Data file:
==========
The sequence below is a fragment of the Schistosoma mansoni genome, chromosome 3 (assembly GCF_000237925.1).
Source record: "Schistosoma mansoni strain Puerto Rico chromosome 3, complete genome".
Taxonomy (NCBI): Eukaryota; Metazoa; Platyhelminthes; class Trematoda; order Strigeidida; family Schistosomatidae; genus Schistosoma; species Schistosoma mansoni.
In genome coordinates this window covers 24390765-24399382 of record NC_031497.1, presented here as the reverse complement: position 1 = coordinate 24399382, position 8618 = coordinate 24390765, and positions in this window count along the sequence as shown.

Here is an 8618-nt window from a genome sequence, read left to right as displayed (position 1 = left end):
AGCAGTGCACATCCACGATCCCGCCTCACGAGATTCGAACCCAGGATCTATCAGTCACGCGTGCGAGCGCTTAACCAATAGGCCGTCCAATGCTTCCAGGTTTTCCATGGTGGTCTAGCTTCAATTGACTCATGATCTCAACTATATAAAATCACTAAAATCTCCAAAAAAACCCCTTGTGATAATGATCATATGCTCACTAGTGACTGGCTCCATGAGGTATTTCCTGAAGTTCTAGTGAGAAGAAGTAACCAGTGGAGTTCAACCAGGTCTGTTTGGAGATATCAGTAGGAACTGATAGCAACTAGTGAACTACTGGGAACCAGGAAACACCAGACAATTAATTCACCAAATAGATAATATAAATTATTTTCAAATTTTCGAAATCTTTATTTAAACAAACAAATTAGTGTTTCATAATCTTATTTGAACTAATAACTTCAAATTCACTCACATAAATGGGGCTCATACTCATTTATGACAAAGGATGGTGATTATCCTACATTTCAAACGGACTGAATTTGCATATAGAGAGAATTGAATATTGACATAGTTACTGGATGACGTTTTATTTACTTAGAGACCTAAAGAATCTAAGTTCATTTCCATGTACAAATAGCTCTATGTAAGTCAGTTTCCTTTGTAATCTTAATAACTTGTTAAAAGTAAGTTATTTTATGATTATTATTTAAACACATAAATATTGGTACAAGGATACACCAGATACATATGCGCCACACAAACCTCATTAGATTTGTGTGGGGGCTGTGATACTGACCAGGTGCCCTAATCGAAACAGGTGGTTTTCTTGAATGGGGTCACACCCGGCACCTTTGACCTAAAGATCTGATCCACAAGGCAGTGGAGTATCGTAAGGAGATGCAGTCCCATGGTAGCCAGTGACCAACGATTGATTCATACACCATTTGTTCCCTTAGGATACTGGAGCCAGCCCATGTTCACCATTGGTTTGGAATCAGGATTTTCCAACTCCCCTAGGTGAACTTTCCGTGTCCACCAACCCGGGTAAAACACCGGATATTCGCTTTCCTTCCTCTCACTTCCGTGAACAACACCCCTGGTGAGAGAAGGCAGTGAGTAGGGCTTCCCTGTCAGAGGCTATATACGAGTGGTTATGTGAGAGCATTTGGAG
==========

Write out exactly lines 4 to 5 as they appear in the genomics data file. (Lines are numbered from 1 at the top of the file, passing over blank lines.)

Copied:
In genome coordinates this window covers 24390765-24399382 of record NC_031497.1, presented here as the reverse complement: position 1 = coordinate 24399382, position 8618 = coordinate 24390765, and positions in this window count along the sequence as shown.

Here is an 8618-nt window from a genome sequence, read left to right as displayed (position 1 = left end):